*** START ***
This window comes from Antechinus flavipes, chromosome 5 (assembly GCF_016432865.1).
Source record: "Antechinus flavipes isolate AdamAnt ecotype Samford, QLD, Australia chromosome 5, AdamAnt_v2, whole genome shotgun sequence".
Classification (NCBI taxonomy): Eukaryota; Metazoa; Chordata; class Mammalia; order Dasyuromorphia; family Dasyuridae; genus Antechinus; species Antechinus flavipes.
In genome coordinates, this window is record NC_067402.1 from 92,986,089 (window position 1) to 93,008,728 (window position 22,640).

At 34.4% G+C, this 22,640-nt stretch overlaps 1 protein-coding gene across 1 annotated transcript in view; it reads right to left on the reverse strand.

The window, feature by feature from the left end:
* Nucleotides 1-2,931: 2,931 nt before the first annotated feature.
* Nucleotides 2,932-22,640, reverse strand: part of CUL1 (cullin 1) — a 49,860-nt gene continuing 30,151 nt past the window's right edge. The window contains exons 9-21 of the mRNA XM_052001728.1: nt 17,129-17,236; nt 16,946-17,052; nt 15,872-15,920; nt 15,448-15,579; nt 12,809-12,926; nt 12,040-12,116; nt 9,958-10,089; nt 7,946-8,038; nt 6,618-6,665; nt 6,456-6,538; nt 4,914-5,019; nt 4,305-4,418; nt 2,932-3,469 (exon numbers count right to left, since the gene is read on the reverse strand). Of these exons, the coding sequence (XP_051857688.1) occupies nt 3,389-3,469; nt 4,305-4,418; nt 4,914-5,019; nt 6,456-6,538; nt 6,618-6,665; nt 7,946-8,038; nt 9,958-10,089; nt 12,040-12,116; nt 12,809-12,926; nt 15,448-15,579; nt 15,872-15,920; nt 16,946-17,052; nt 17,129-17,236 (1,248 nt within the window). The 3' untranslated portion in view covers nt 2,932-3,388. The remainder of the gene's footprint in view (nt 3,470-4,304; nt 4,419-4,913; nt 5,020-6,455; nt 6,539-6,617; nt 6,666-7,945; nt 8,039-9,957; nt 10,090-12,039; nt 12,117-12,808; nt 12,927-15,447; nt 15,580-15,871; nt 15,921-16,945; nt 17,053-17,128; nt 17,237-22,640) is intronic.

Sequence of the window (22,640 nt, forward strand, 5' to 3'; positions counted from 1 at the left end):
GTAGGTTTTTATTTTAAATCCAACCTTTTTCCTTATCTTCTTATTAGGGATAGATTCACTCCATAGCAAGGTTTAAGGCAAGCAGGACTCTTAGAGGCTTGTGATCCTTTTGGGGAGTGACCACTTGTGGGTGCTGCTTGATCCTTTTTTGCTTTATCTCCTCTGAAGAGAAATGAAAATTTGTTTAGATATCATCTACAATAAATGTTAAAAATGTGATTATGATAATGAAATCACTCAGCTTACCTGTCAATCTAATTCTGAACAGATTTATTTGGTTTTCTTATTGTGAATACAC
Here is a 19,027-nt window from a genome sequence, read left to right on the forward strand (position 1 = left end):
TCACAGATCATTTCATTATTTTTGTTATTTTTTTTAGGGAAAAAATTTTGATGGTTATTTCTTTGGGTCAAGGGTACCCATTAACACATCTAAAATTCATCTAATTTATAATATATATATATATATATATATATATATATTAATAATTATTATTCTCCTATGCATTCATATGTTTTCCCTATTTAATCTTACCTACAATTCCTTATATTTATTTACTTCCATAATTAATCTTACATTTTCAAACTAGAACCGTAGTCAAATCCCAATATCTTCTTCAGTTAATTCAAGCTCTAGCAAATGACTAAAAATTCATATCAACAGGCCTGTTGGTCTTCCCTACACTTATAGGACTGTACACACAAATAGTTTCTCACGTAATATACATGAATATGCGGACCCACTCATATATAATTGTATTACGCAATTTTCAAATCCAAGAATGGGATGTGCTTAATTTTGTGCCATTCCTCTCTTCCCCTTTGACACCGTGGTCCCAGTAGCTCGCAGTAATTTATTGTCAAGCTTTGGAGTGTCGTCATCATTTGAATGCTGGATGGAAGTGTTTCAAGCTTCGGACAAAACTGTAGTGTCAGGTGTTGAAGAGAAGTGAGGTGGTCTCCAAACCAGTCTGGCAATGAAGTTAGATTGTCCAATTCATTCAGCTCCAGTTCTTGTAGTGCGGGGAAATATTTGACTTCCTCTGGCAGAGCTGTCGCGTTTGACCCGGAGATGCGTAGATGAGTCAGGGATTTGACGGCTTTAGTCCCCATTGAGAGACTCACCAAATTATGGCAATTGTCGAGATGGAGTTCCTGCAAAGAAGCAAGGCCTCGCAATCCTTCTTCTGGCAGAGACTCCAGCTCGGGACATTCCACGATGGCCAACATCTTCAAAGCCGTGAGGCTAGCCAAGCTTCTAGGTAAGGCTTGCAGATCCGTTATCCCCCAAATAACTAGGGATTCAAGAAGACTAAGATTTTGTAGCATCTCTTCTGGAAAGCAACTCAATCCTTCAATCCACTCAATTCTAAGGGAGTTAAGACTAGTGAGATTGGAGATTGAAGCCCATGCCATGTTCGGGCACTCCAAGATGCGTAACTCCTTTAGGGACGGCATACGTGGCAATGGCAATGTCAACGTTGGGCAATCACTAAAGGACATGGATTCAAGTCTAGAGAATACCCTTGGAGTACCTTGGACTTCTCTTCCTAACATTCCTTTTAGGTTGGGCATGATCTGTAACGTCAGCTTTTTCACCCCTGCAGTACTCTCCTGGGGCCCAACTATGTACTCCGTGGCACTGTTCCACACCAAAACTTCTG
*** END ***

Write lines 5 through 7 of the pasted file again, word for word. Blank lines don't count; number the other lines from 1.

At 34.4% G+C, this 22,640-nt stretch overlaps 1 protein-coding gene across 1 annotated transcript in view; it reads right to left on the reverse strand.

The window, feature by feature from the left end:
* Nucleotides 1-2,931: 2,931 nt before the first annotated feature.